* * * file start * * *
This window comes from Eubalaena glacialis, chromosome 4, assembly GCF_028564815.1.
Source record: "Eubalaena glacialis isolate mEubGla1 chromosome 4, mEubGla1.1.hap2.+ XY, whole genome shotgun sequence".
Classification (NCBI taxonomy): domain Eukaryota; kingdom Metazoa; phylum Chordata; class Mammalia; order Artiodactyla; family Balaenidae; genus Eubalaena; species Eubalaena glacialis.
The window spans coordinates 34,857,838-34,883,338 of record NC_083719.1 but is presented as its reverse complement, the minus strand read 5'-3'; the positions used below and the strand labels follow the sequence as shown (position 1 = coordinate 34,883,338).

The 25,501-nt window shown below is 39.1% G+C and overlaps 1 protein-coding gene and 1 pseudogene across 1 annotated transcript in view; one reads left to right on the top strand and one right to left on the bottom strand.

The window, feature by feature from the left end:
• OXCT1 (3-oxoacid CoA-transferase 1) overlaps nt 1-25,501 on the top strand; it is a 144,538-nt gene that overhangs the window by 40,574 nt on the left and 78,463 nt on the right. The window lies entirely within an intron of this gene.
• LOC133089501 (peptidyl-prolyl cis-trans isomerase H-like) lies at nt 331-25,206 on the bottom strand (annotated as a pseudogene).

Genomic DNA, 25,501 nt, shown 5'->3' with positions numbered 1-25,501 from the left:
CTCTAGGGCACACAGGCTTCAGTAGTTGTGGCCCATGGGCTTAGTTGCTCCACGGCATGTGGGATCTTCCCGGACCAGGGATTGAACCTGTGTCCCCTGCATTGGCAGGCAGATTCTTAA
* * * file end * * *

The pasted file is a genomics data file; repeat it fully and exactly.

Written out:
This window comes from Eubalaena glacialis, chromosome 4, assembly GCF_028564815.1.
Source record: "Eubalaena glacialis isolate mEubGla1 chromosome 4, mEubGla1.1.hap2.+ XY, whole genome shotgun sequence".
Classification (NCBI taxonomy): domain Eukaryota; kingdom Metazoa; phylum Chordata; class Mammalia; order Artiodactyla; family Balaenidae; genus Eubalaena; species Eubalaena glacialis.
The window spans coordinates 34,857,838-34,883,338 of record NC_083719.1 but is presented as its reverse complement, the minus strand read 5'-3'; the positions used below and the strand labels follow the sequence as shown (position 1 = coordinate 34,883,338).

The 25,501-nt window shown below is 39.1% G+C and overlaps 1 protein-coding gene and 1 pseudogene across 1 annotated transcript in view; one reads left to right on the top strand and one right to left on the bottom strand.

The window, feature by feature from the left end:
• OXCT1 (3-oxoacid CoA-transferase 1) overlaps nt 1-25,501 on the top strand; it is a 144,538-nt gene that overhangs the window by 40,574 nt on the left and 78,463 nt on the right. The window lies entirely within an intron of this gene.
• LOC133089501 (peptidyl-prolyl cis-trans isomerase H-like) lies at nt 331-25,206 on the bottom strand (annotated as a pseudogene).

Genomic DNA, 25,501 nt, shown 5'->3' with positions numbered 1-25,501 from the left:
CTCTAGGGCACACAGGCTTCAGTAGTTGTGGCCCATGGGCTTAGTTGCTCCACGGCATGTGGGATCTTCCCGGACCAGGGATTGAACCTGTGTCCCCTGCATTGGCAGGCAGATTCTTAA